Explorations in Semantics and Pragmatics

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ISBN 9789027225061 | EUR 68.00 | USD 102.00
 
e-Book
ISBN 9789027281098 | EUR 68.00 | USD 102.00
 
The aim of this book is to show the way forward to a coherent view of language in which the achievement of the formalist paradigm is strengthened to the extent that its claims are weakened. A formal theory such as generative grammar is a special theory which is to be subsumed in a general theory of linguistic communication that also includes pragmatics. The tension between the psycho-formalist and the socio-functional views could be resolved in a synthesis whereby both the psychological and social natures of language are fully acknowledged. Semantics and pragmatics, representing these two natures in the study of meaning, have distinct goals, which can be defined more clearly and pursued more effectively to the extent that both their distinctness and their interdependence are recognized.
[Pragmatics & Beyond, I:5]  1980.  viii, 133 pp.
Publishing status: Available
Table of Contents
Introduction
1
1. Grammar and rhetoric within a functional view of language
9
1.0 Preface
9
1.1 Grammar and rhetoric
9
1.2 Functionalism and formalism
15
1.3 Textual and interpersonal rhetoric
19
1.4 Via media: formalist functionalism
26
2. Natural language as metalanguage
31
2.0 Preface
31
2.1 Introduction
32
2.2 Metalanguage: examples and definitions
33
2.3 The semantic representation of metareference
39
2.4 The problem of direct and indirect speech
46
2.5 The problem of semantic acceptability in reporting sentences
49
2.6 The problem of referential opacity
51
2.7 The problem of presuppositions
56
2.8 Conclusion
57
3. Metalanguage, pragmatics, and performatives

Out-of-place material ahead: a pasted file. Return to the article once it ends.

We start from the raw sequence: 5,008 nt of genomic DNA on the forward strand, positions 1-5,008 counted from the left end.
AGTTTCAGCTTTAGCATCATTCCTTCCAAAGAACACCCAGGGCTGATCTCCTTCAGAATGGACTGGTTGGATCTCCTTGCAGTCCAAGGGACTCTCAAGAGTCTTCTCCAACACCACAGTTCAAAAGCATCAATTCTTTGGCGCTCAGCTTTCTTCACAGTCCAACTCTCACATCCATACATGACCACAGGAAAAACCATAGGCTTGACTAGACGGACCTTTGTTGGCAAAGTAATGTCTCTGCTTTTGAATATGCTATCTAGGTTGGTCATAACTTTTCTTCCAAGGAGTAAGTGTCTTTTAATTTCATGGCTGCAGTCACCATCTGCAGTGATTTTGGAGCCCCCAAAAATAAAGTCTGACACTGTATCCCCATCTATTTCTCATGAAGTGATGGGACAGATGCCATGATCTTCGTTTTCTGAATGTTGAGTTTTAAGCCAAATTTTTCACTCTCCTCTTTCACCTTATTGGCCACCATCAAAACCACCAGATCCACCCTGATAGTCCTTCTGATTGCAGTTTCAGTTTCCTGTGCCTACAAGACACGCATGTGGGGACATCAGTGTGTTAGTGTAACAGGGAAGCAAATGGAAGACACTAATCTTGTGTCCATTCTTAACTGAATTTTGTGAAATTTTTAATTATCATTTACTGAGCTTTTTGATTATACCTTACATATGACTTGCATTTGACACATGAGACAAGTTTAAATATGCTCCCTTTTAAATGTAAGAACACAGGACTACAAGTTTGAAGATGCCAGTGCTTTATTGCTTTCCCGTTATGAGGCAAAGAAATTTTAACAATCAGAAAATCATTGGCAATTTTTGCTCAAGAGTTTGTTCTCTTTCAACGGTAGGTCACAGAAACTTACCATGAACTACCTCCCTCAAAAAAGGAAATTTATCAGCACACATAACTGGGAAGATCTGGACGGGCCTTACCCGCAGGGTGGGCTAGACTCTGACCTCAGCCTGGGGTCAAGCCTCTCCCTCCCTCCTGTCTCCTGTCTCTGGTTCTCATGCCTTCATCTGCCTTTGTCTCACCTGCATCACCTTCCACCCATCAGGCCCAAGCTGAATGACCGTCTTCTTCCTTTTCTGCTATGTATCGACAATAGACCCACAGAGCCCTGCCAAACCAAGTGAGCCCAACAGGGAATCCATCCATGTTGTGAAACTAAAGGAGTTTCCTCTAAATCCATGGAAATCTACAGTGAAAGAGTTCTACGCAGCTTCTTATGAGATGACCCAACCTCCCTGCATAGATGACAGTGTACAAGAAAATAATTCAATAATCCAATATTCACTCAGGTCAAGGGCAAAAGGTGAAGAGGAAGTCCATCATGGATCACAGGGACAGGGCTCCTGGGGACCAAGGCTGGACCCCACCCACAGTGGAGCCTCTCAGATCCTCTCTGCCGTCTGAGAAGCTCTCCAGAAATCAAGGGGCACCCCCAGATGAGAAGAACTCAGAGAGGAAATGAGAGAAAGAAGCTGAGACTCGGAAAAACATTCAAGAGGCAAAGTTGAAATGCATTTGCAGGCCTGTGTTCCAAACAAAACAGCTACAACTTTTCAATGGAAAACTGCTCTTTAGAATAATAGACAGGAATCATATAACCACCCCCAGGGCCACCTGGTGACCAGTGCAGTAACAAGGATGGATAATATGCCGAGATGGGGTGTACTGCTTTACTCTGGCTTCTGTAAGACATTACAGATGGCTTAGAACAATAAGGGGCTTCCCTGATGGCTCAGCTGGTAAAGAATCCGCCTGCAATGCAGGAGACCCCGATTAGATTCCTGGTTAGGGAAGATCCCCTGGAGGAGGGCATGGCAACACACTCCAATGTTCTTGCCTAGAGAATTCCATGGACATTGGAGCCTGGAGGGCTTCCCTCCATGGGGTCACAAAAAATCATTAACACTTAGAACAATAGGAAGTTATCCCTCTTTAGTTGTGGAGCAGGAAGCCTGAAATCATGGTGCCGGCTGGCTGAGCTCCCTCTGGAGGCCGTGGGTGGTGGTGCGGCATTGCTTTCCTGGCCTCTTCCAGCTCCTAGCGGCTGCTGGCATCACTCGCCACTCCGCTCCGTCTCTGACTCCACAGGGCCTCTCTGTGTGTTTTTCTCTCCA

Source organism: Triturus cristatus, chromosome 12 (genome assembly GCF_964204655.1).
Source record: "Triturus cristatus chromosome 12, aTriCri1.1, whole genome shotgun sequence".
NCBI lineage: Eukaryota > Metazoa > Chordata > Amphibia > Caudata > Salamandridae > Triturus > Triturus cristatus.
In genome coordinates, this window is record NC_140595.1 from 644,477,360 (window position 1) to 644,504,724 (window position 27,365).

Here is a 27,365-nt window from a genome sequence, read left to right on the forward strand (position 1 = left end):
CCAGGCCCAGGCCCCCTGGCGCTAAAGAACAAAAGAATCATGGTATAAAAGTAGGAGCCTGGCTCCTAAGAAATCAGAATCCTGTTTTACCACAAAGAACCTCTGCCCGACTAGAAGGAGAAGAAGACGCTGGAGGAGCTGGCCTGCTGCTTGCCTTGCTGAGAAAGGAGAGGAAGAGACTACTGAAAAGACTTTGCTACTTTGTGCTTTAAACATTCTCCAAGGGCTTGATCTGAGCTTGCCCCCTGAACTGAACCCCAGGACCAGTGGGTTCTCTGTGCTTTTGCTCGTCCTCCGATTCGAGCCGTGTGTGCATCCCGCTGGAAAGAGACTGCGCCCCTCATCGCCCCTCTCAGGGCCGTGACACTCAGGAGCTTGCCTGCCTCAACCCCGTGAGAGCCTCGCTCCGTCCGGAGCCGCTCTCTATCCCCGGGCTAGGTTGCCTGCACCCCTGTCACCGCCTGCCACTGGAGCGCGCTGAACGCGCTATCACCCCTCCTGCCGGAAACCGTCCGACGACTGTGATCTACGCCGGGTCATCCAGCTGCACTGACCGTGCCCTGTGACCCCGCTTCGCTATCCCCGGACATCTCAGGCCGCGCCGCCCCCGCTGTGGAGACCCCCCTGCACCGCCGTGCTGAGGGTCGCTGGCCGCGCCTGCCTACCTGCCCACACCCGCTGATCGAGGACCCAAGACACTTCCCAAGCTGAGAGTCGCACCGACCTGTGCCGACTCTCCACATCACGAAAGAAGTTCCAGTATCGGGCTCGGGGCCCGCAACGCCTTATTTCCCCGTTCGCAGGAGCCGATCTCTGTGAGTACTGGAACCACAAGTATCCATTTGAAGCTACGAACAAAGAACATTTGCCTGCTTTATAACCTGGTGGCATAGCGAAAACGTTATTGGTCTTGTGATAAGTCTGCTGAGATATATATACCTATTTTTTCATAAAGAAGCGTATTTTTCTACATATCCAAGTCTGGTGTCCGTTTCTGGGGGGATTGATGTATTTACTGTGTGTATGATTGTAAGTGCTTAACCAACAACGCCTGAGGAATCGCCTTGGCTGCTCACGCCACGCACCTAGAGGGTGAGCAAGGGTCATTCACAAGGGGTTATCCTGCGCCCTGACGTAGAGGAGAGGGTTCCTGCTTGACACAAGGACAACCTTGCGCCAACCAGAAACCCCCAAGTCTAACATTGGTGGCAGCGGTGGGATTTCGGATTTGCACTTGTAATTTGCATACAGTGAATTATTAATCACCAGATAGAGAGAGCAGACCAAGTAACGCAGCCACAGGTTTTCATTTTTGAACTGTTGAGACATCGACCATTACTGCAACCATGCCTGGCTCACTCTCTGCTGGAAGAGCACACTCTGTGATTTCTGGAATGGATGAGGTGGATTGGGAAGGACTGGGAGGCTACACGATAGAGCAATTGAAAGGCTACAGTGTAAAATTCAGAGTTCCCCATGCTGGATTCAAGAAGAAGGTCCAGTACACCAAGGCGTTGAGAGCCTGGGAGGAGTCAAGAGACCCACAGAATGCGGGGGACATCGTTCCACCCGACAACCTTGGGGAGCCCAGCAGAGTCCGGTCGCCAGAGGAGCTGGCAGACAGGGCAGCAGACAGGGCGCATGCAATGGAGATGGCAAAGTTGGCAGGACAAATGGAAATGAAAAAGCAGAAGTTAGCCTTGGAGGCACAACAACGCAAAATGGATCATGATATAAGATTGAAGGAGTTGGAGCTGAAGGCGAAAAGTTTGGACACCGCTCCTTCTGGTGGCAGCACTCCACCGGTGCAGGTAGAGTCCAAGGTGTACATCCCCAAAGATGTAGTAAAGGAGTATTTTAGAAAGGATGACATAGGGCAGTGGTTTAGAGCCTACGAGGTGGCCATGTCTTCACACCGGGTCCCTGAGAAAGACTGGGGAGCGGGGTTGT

59
3.0 Preface
59
3.1 The performative hypothesis and the pragmatic analysis
60
3.2 Indirect speech and modes of mention
61
3.3 A sketch of the pragmatic analysis
63
3.4 Comparison of the performative hypothesis and the pragmatic analysis
69
3.5 Conclusion
76
4. Language and tact
79
4.0 Preface
79
4.1 Introduction
80
4.2 “Direct and indirect illocutions” versus “sense and force”
82
4.3 Searle's approach compared with the present one
83
4.4 Gordon and Lakoff's conversational postulates
87
4.5 Sadock's ‘extended performative hypothesis’
88
4.6 Relation between sense and force
89
4.7 Explanation of ‘indirectness’ by conversational principles
90
4.8 Recapitulation
95
4.9 The logical form (sense) of a sentence
96
4.10 The pragmatic force of a sentence
99
4.11 Negative politeness
107
4.12 The tact maxim
109
4.13 The hinting strategy
112
4.14 Pragmatic space
114
4.15 Conclusion
116
Footnotes
119
References
129
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Subjects

Linguistics

Semiotics
Pragmatics
BIC Subject: CF – Linguistics
BISAC Subject: LAN009000 – LANGUAGE ARTS & DISCIPLINES / Linguistics / General
U.S. Library of Congress Control Number:  81160085